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Grading Concerns
#98893 February 12th, 2007 at 03:26 PM
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We are in the process of building a home. The home site is relatively flat where the home is to be sited, but then slopes 10-15 ft. around the rear of the home, somewhat like a bowl. There is netting that has been placed on the steepest parts of the hill to avoid erosion. Our builder initially agreed that grading/terracing/modification was necessary in order to avoid potential water problems in the future; he has since come to the conclusion that the grade of the site will not be changed. We are very worried that we will incur drainage problems if something is not done to reduce the slope of the site. Any and all suggestions would be greatly appreciated!

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#98894 February 12th, 2007 at 04:29 PM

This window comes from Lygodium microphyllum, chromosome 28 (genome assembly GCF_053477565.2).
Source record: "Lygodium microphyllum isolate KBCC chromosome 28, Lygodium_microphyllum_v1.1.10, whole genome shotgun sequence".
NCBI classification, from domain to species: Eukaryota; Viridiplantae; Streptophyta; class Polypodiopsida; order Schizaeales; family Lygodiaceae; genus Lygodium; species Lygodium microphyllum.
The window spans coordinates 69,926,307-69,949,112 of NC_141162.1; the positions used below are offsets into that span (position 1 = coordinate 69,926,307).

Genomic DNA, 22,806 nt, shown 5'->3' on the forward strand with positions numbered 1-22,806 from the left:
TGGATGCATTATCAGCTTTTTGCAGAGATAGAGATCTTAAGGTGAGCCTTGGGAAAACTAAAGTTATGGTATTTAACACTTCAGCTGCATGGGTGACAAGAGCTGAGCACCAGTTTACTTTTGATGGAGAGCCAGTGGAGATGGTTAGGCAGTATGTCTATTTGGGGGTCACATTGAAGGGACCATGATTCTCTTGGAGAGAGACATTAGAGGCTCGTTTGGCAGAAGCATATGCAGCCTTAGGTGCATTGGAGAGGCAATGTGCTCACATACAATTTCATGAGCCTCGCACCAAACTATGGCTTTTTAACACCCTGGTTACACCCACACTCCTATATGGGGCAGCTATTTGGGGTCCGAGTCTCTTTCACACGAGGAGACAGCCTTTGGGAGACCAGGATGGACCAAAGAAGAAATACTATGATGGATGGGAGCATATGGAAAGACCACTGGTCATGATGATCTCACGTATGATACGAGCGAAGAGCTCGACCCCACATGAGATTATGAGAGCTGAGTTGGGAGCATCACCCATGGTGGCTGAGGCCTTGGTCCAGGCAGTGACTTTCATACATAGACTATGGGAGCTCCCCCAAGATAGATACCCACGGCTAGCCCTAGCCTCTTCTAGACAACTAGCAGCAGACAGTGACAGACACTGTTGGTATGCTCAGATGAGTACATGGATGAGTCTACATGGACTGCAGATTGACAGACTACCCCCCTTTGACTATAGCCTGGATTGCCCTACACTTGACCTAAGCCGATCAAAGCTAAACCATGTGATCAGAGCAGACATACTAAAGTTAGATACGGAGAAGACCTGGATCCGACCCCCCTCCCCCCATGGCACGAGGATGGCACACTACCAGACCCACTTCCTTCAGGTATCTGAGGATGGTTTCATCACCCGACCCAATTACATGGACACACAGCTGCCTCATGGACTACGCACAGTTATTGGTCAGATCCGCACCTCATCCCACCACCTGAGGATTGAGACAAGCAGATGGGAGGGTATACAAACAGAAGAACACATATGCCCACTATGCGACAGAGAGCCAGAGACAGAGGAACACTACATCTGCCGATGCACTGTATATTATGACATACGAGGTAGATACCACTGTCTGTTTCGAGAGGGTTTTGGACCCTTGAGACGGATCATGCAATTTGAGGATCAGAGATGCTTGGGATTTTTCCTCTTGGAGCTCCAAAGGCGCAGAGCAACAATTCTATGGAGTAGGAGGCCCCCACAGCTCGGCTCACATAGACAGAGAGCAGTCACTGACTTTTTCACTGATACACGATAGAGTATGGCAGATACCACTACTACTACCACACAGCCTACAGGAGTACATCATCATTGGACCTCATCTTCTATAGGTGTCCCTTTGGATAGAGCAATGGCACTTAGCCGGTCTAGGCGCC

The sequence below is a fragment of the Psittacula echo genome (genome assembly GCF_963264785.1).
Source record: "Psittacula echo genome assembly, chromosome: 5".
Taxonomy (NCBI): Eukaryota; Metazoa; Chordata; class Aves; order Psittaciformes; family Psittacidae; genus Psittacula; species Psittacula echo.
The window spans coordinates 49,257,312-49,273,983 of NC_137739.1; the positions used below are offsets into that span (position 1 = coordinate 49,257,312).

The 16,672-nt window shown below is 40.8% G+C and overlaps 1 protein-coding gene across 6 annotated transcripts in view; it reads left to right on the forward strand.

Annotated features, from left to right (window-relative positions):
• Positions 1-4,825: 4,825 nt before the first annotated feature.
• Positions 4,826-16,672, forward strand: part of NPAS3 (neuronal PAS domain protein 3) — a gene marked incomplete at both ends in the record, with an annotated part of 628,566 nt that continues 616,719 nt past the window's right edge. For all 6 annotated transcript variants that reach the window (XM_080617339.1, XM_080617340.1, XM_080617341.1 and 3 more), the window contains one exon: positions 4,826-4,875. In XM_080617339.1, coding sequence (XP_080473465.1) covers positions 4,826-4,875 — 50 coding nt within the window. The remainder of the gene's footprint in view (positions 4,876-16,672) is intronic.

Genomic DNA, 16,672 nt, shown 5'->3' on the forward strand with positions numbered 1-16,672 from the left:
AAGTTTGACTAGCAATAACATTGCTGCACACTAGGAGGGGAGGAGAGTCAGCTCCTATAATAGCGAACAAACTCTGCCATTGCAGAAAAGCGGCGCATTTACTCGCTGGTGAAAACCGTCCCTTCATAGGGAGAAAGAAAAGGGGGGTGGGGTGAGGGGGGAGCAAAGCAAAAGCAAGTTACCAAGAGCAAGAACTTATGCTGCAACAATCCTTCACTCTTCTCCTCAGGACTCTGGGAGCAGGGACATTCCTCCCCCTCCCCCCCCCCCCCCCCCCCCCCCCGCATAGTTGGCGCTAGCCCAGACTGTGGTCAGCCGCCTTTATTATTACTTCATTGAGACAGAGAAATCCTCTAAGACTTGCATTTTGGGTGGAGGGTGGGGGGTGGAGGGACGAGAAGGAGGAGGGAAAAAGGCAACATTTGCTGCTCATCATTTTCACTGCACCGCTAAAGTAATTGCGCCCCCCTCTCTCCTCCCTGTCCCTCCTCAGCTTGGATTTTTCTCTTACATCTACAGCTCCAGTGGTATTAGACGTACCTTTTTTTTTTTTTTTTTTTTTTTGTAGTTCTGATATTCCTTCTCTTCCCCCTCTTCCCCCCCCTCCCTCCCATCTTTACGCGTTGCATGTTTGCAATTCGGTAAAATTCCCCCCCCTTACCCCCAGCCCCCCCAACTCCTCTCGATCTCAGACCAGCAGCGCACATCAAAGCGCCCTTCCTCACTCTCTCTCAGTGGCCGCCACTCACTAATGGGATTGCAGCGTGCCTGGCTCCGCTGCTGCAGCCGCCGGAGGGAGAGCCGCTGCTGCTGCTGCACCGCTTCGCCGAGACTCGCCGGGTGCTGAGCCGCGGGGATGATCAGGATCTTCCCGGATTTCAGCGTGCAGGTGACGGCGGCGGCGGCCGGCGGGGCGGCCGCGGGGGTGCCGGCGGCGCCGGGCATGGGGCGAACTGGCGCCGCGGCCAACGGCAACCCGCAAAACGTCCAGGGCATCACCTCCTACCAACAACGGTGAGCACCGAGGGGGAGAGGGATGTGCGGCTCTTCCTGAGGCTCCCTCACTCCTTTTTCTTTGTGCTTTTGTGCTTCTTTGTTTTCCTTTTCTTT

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You wouldn't happen to have pictures of the site you could post, would you?

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#98895 February 12th, 2007 at 05:05 PM
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Yes, we have pictures...but how do we post them in the forum???

Re: Grading Concerns
#98896 February 12th, 2007 at 05:25 PM
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welcome to the forum!

you'll need to upload the pics to a hosting site - photobucket.com is one; there are a few others too.

once you've got the pics uploaded, copy the url info (on photobucket it's the IMG line) and then plop that info into your post. the pic will appear once your post is submitted.

Re: Grading Concerns
#98897 February 12th, 2007 at 05:36 PM
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Thanks so much for the info! Here are pictures of the lot and the slope that concerns us. Would love to get your opinion on what to do...we are meeting with the Superintendent on the subdivision this afternoon.

[Linked Image]

[Linked Image]

Re: Grading Concerns
#98898 February 12th, 2007 at 05:57 PM
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I would say that you do have a problem. What is on the other side of the hill?